On Being Right in the World

An E train waits in the station at the terminal World Trade Center station
An R160B rolling stock working the E line waits in the terminal World Trade Center station in Lower Manhattan.
I do not think it is hokey to think about what kind of energy we project into the world.
No matter how smart you are, what clever ideas you bring to the table, or what accomplishments you've mastered — it's all about how you are in the world that counts.

I'm not talking about broadcasting a veneer of positivity. Even when you don't feel so great, you can still be mindful enough to not let your own feelings seep out and be destructive. I know from experience that never works.

That's why we have art. And stuff. And tragic movies. Or hitting a baseball. Or running until your chest hurts (I know. I don't do that too much.)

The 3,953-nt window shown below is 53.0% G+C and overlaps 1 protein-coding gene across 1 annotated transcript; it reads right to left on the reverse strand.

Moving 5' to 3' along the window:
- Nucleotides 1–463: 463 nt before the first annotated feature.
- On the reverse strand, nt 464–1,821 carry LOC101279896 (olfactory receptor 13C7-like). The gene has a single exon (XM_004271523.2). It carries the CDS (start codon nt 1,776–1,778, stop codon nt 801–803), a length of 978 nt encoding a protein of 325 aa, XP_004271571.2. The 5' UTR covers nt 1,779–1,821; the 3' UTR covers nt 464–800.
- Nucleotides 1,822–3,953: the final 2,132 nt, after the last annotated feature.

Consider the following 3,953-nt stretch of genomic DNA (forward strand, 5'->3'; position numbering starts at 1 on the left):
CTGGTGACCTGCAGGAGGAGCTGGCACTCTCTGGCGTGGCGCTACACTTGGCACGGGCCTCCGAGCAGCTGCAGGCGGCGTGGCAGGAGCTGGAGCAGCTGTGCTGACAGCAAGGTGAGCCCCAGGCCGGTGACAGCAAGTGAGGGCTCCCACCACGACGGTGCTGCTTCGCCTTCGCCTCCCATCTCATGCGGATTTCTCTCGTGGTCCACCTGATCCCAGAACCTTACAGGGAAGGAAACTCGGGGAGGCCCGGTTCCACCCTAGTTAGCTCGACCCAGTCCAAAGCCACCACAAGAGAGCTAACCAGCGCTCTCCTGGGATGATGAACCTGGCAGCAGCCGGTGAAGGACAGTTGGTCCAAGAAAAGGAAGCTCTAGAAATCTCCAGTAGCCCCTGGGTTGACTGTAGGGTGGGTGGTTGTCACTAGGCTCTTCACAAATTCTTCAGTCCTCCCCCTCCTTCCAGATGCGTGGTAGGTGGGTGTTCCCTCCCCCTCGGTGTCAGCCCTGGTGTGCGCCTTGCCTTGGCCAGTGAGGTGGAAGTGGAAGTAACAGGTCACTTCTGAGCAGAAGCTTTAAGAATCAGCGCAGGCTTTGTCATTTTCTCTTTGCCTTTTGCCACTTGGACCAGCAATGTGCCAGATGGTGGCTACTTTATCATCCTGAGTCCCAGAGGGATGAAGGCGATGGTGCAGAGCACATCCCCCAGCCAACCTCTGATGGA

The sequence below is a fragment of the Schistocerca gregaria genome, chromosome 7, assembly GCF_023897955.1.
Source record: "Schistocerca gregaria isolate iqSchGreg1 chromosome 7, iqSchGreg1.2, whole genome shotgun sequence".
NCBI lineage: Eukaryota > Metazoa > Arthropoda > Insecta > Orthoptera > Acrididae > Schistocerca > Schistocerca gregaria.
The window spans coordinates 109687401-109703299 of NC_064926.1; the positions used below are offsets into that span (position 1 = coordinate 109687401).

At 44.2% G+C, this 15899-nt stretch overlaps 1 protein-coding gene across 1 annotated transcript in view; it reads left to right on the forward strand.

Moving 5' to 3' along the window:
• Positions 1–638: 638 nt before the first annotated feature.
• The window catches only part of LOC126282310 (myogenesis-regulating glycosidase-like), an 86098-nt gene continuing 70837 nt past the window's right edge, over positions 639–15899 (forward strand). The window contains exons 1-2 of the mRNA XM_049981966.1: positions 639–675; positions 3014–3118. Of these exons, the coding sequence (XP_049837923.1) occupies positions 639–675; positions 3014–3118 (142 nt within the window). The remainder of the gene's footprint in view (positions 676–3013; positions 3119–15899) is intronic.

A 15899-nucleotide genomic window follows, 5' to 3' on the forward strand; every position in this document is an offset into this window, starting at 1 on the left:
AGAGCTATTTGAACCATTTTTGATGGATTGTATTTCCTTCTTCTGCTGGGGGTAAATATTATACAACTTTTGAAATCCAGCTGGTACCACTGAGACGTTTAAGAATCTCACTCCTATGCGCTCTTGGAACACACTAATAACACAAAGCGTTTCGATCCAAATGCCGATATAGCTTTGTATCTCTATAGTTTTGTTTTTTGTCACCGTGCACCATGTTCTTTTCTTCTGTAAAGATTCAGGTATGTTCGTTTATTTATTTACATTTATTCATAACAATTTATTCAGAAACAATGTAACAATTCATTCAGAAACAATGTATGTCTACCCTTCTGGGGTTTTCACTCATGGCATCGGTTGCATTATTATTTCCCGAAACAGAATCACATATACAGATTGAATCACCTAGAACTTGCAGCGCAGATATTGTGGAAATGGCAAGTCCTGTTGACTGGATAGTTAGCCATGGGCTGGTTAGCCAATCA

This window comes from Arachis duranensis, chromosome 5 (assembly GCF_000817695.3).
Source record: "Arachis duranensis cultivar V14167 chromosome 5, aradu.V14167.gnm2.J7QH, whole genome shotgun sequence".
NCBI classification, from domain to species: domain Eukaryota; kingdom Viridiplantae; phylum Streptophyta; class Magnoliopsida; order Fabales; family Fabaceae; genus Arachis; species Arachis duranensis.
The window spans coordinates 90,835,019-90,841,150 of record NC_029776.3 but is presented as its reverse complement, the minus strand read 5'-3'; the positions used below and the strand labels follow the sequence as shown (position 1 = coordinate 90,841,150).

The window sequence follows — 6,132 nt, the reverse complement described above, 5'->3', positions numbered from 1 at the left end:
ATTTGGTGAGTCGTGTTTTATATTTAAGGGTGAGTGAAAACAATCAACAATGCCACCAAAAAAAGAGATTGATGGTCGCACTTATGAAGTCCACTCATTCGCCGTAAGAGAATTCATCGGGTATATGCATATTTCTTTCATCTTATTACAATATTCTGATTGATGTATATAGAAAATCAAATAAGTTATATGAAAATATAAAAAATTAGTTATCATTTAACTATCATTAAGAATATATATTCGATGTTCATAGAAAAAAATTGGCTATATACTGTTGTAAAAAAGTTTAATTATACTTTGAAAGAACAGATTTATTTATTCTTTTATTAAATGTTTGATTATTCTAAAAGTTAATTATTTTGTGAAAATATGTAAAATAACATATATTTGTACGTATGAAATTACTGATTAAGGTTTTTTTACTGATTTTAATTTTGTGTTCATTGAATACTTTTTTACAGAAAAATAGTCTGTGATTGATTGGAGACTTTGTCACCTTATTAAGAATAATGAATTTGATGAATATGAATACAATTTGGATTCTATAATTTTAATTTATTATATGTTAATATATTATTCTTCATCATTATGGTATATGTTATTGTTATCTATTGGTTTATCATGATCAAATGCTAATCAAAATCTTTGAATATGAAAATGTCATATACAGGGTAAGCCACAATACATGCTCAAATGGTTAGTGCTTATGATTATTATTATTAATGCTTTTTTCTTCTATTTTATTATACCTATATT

Frankly, for me, I'm just beginning to come up to the surface of the water to breathe. And the air does feel good. On my face. The taste of pepper on my scrambled eggs.

Can you tell I am trying to make a breakthrough? 

Being right in the world is something that I have probably been looking forever since I was thrown into this world (without my permission).

I know (and I think all of us know) what it means to feel not so right in this world. When my pencil breaks, the world becomes bleak. But when I make a connection to another person, whether across the desk (as a teacher), or with my best friend (as a friend), or in words (as a writer) — there is a satisfactory feeling.

I'm uncertain about what constitutes happiness. And I'll be the first to admit I am not sure if I am doing anything right. But that's the thing. The big secret is that no one knows if they are doing anything right.

And that's fine.

In fact, writing these words there is the potential that I may be saying it all wrong. But in saying it I throw it out there. Into the world. And it becomes kinetic.

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